But perhaps the greatest irony of this tawdry display of partisan politics is the fact that Dobbs was hailed by conservatives as a victory for democracy over the elitist ruminations of the handful of unelected men and women who make up the Supreme Court, an opportunity for the people of the various states to decide such fraught questions as those at the heart of the abortion debate.

Now it seems that no, that’s not that kind of democracy we had in mind, but rather one where a minority – say, 40% of the voters – can hamstring the will of the majority, and where statehouse politicos continue to decide matters of the deepest personal import without being second-guessed by the people who put them in office.

The Constitution of the United States, written by a bunch of white males 246 years ago, has since been amended only 17 times, not counting the immediate second thoughts contained in Amendments 1 through 10, which we call the Bill of Rights. The other amendments range from the instrumental (like the Equal Protection Clause of the Fourteenth Amendment) to the self-contradictory (prohibition in the Eighteenth Amendment, repeal of prohibition in the Twenty-first) to the merely administrative (congressional compensation in the Twenty-seventh).

If that seems far fewer amendments than one might expect for such an aged document, it’s because the barriers to amending it are dauntingly high (proposal by a two-thirds vote of both houses of Congress and ratification by three-fourths of the state legislatures) – as evidenced by the sorry fate of the seemingly inoffensive Equal Rights Amendment.[5]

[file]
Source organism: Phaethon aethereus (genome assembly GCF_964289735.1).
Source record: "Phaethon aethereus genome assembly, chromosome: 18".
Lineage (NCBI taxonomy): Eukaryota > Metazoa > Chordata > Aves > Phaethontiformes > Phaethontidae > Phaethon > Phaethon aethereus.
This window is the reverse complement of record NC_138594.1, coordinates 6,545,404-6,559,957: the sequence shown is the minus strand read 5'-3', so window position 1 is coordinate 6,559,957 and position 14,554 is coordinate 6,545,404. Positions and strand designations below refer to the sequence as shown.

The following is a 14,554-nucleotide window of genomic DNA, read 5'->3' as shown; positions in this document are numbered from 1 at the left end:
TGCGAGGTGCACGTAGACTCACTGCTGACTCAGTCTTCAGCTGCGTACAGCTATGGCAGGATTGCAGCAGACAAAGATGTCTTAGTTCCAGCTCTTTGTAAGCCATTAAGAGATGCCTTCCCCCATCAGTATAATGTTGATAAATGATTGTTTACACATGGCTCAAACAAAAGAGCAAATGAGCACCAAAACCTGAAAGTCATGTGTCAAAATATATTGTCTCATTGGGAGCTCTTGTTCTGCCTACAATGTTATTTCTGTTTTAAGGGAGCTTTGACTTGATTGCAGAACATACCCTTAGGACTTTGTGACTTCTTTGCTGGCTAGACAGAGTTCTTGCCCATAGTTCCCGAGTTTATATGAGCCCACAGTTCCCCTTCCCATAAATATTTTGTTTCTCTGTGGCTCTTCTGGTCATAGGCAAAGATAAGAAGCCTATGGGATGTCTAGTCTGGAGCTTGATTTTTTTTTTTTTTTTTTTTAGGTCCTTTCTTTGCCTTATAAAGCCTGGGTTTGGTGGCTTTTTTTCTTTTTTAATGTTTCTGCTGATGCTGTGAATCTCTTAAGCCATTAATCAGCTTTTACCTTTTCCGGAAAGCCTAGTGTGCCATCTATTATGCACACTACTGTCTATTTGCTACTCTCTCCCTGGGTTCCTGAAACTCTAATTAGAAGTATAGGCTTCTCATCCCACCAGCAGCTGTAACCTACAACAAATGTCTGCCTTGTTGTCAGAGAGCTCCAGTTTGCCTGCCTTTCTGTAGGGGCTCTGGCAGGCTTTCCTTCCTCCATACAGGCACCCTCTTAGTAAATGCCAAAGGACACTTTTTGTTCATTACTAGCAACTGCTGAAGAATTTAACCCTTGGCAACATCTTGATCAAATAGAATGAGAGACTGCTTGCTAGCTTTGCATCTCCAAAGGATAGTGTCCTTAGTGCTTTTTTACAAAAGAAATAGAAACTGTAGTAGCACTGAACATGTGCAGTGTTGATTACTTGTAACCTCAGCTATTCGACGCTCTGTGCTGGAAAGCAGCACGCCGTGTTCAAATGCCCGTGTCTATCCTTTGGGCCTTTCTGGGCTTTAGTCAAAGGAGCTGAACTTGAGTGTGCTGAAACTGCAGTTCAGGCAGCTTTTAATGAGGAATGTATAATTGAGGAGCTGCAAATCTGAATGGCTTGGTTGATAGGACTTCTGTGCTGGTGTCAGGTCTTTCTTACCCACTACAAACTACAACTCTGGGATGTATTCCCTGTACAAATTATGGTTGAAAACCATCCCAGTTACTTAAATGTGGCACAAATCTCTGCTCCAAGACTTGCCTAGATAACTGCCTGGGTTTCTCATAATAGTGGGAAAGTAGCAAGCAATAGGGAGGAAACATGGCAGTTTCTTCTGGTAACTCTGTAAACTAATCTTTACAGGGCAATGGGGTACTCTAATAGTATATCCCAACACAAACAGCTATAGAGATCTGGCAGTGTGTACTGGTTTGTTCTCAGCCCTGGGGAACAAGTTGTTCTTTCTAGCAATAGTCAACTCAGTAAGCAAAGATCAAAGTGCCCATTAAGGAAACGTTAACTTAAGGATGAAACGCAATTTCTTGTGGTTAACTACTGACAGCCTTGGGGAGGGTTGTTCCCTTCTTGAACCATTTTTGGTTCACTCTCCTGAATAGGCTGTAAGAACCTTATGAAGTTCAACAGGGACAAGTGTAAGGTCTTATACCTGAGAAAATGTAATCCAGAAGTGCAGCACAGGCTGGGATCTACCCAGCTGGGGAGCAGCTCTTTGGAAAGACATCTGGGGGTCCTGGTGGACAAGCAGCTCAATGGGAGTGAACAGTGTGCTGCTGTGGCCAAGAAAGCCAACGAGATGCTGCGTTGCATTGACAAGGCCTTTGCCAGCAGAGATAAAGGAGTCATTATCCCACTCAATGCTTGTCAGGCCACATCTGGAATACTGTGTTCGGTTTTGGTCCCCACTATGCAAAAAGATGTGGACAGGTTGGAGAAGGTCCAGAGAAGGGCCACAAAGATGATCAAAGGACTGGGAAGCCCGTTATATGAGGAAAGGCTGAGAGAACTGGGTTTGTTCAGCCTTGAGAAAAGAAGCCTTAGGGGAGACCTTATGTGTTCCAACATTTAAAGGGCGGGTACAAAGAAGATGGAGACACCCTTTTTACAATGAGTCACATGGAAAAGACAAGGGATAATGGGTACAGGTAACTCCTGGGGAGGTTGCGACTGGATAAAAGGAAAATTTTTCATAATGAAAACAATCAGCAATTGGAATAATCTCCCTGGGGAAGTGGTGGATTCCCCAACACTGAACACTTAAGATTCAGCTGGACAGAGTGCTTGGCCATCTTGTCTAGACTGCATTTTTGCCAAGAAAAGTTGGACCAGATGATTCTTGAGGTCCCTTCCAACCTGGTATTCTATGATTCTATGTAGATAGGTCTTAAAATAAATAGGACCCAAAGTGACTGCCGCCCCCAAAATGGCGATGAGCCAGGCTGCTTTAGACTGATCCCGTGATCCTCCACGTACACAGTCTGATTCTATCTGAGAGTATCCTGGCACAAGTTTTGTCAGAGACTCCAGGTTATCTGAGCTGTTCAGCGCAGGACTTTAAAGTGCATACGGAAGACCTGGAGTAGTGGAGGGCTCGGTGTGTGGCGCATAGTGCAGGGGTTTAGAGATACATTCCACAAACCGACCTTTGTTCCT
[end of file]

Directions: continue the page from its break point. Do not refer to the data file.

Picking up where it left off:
But most of the arguments for a rigid and mostly unchanging federal Constitution don’t apply in the case of the states, whose constitutions must address all the rights, privileges, and duties expressly reserved to them by the Tenth Amendment of the US Constitution, as well as the myriad practical functions incumbent on state and local government, from schooling to policing to how to finance sports stadiums or formalize marriages. If any constitution should be the sort of “living document” that many of us wish the US Constitution were, it’s a state constitution.

Regardless of how they feel about abortion, Issue 1 should offend all Ohio voters for the simple reason that it significantly diminishes the power of their individual votes in any referendum on how their constitution should read.[6] It’s a blatant power grab on the part of state politicians who need to be reminded who really runs the show. It’s also a naked display of the cynicism that has so thoroughly infected American politics, a brand of hypocrisy that only our votes can adequately shame.

Even if we have to vote in August to do it.


[1] Source: Wall St. Journal, “Where Abortion is Legal” (May 31, 2023).

[2] See: The-Right-to-Reproductive-Freedom-with-Protections-for-Health-and-Safety.

[3] Source: Frank LaRose, Ohio Secretary of State, the state’s chief elections officer (a Republican).